KENNEWICK -- The little girl with big brown eyes made a face after tasting the red jam on her plate.
"What is this?" she asked her classmates.
Shrugs all around. Several small faces turned toward their teacher.
"Those are cranberries," Leanne Mewes answered.
Never miss a local story.
But having a name for the foreign substance didn't make it more palatable to Belen Cerros.
"I don't like them," she whispered.
The second-grader had no such objections to the rest of the meal, however. She ate the turkey, mashed potatoes and gravy with gusto. Weird berries or not -- she fully enjoyed her first-ever Thanksgiving meal.
The free lunch dished out to the group of children Wednesday at Amistad Elementary School in Kennewick was born of the first-year teacher's passion for her job. It was her way of introducing the class of English language learners to an American culinary tradition.
Across the room, two girls were deep into their plates of comfort food when asked if they liked the turkey. Heads bopped up and down in unison for an emphatic "Yes."
"I've never had turkey," said Evelin Miranda, smiling as she stabbed another piece of it with her fork. "But it's good."
The catered lunch stemmed from an earlier conversation Mewes had with her class about traditions. When she spoke of her own family's Thanksgiving traditions and asked who else enjoyed anything similar, she was met with blank stares.
All 23 students in the class are learning English as a second language and all are eligible for free school lunches, which are granted to children from low-income families, Mewes said.
The young woman who just this summer got her bachelor's degree in teaching from Heritage University couldn't stand the thought of her kids missing out on the delicious holiday.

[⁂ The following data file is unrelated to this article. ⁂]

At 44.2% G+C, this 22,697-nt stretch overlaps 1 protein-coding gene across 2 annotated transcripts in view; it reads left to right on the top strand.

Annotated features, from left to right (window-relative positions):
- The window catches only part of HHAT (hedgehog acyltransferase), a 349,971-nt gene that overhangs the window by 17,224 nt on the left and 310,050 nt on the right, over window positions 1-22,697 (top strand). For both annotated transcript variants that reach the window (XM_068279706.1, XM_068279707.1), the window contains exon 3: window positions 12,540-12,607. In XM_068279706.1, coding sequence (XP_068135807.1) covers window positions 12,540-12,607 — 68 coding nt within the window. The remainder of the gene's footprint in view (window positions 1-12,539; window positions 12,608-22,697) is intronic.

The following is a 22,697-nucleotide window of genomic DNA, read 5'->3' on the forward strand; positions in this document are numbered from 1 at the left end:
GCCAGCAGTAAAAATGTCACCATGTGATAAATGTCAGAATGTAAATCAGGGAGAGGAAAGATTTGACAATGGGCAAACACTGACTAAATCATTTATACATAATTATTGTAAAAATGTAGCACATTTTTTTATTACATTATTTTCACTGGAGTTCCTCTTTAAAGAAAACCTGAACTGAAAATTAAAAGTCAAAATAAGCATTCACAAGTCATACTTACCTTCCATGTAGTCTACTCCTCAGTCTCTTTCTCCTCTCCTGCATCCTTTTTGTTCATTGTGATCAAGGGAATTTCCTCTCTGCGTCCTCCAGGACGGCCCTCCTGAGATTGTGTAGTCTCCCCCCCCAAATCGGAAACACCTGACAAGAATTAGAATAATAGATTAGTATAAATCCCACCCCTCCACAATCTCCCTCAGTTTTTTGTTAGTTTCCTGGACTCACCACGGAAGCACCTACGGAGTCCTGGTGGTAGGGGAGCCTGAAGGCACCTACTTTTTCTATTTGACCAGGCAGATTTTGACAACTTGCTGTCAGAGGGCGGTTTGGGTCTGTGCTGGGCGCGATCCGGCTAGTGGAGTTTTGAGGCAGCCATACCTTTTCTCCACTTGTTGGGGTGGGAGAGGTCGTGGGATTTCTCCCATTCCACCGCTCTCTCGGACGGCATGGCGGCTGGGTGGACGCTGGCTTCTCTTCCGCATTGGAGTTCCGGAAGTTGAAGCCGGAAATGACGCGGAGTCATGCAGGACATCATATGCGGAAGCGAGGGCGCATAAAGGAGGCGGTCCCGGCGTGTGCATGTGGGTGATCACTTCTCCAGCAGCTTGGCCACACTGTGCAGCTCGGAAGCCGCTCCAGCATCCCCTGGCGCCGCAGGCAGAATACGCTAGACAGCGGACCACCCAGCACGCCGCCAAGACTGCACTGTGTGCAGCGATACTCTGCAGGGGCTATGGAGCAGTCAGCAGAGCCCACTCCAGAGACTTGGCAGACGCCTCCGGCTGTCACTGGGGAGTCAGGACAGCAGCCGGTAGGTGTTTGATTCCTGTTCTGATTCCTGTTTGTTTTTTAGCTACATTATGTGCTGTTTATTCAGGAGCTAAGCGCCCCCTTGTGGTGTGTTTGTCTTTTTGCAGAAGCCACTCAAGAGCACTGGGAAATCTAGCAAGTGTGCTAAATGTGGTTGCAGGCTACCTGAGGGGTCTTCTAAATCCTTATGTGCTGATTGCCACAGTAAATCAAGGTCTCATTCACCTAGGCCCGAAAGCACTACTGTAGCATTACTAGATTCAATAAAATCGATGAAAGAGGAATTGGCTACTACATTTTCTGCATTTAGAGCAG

Looking for help, Mewes turned to an establishment she's patronized her entire life.
"It touched us to get this long letter from a first-year teacher," said Shirley Simmons, owner of Country Gentleman Restaurant and Catering, which donated the meal. "She was so concerned that these children weren't going to experience Thanksgiving -- we sent out all the basics."
Principal Andy Woehler said it's the first time a teacher at Amistad has brought in a catered holiday meal for a whole class.
There were strings attached, of course. The upcoming feast enriched the lesson plan for the past few weeks, Mewes said. She gave the students instruction in table manners, crash courses in world history to explain why the pilgrims left England and math problems involving grocery budgets.
The children even learned a song for the big day.
And now it was showtime.
"Vamos a dar gracias," teacher Luisa Mazzei called out to the class. "Vamos a cantar."
Prepare to give thanks and to sing.
Mazzei, a bilingual teacher who spends the first half of each school day teaching this class how to read in Spanish, started the recorded sound track.
Two dozen little voices rang out, singing in English a song that explained the history of Thanksgiving.
And then it was time to eat.
"You've got to try a little bit of everything," Mewes reminded the children. "Even if you don't know it, if you try it you might really like it."
Unless, that is, it's made of cranberries.